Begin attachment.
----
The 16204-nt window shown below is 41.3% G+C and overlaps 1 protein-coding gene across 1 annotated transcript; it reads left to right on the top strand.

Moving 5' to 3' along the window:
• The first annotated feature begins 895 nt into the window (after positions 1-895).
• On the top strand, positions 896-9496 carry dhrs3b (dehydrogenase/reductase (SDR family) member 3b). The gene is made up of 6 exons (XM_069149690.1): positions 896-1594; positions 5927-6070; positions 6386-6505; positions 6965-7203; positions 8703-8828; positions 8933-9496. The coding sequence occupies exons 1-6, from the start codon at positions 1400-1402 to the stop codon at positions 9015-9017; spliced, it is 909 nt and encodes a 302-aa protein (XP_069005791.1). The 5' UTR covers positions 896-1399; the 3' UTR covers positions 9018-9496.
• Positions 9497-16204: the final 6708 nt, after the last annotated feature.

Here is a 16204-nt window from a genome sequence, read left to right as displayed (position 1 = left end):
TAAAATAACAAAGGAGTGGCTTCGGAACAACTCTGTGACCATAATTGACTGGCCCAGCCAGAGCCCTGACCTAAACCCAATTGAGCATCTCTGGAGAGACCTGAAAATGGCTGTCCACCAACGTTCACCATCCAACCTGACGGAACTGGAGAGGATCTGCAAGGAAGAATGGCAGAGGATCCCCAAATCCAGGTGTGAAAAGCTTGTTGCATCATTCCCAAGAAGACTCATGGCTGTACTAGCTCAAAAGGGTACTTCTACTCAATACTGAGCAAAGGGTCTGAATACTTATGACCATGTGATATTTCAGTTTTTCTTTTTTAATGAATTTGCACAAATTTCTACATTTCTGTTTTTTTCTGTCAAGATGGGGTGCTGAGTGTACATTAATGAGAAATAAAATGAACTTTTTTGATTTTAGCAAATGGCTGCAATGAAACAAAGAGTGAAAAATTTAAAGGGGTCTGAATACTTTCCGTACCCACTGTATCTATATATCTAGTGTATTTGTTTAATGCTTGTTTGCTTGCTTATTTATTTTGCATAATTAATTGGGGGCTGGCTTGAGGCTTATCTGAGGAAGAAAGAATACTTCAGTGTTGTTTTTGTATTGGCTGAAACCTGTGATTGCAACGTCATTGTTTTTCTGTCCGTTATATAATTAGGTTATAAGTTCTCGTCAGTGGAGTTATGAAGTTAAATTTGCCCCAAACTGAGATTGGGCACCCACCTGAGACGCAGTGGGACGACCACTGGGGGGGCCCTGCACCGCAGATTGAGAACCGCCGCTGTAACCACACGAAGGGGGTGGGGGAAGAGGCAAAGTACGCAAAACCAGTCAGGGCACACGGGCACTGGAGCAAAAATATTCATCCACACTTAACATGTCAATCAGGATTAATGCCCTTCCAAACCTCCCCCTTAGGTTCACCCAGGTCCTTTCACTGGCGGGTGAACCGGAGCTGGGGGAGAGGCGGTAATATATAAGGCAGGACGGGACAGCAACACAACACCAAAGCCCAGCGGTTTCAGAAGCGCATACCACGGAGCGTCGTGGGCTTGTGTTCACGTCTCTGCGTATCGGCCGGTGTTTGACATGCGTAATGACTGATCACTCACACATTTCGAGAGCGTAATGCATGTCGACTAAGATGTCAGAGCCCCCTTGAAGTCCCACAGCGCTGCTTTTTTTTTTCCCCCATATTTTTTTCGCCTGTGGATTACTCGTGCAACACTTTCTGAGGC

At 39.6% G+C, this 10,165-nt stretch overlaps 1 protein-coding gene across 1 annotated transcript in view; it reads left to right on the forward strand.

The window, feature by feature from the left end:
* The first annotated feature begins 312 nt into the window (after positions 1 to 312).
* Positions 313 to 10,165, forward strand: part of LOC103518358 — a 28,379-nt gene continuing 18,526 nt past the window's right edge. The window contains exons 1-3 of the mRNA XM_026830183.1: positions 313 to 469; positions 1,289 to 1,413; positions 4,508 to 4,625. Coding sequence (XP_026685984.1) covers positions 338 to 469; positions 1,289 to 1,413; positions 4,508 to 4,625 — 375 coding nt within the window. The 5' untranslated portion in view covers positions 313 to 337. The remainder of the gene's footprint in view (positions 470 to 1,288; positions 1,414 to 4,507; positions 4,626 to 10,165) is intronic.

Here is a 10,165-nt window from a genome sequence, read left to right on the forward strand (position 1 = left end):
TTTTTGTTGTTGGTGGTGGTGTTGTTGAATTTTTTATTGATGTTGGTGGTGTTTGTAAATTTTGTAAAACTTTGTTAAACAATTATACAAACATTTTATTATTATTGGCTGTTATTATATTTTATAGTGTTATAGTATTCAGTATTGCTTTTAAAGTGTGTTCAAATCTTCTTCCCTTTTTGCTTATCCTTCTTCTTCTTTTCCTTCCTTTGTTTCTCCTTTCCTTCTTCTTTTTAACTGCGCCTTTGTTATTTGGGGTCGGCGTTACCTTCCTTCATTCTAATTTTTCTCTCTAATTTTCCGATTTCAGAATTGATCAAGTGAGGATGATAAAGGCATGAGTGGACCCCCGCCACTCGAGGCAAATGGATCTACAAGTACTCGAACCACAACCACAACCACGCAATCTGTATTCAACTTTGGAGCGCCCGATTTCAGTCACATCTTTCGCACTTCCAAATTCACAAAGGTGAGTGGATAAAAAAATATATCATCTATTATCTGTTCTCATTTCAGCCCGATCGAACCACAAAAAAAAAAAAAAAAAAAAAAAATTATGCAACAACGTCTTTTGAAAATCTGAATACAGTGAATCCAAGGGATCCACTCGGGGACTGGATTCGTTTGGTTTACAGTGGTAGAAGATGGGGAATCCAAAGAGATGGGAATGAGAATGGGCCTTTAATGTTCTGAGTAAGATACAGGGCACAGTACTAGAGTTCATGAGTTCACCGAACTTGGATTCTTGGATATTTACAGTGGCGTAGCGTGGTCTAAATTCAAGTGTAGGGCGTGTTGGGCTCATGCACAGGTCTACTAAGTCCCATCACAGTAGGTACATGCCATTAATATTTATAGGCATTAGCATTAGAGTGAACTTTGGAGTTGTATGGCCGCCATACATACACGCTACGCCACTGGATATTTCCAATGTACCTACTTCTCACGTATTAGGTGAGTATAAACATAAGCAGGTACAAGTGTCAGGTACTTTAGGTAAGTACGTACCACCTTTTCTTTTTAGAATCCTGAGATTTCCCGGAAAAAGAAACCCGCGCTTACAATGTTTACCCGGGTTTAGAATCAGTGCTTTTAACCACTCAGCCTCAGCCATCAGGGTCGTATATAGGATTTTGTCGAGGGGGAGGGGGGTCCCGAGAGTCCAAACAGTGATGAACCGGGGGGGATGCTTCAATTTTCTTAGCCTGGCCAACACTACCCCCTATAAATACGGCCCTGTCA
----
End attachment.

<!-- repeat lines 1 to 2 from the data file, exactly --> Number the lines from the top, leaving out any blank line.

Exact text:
The 16204-nt window shown below is 41.3% G+C and overlaps 1 protein-coding gene across 1 annotated transcript; it reads left to right on the top strand.

Moving 5' to 3' along the window: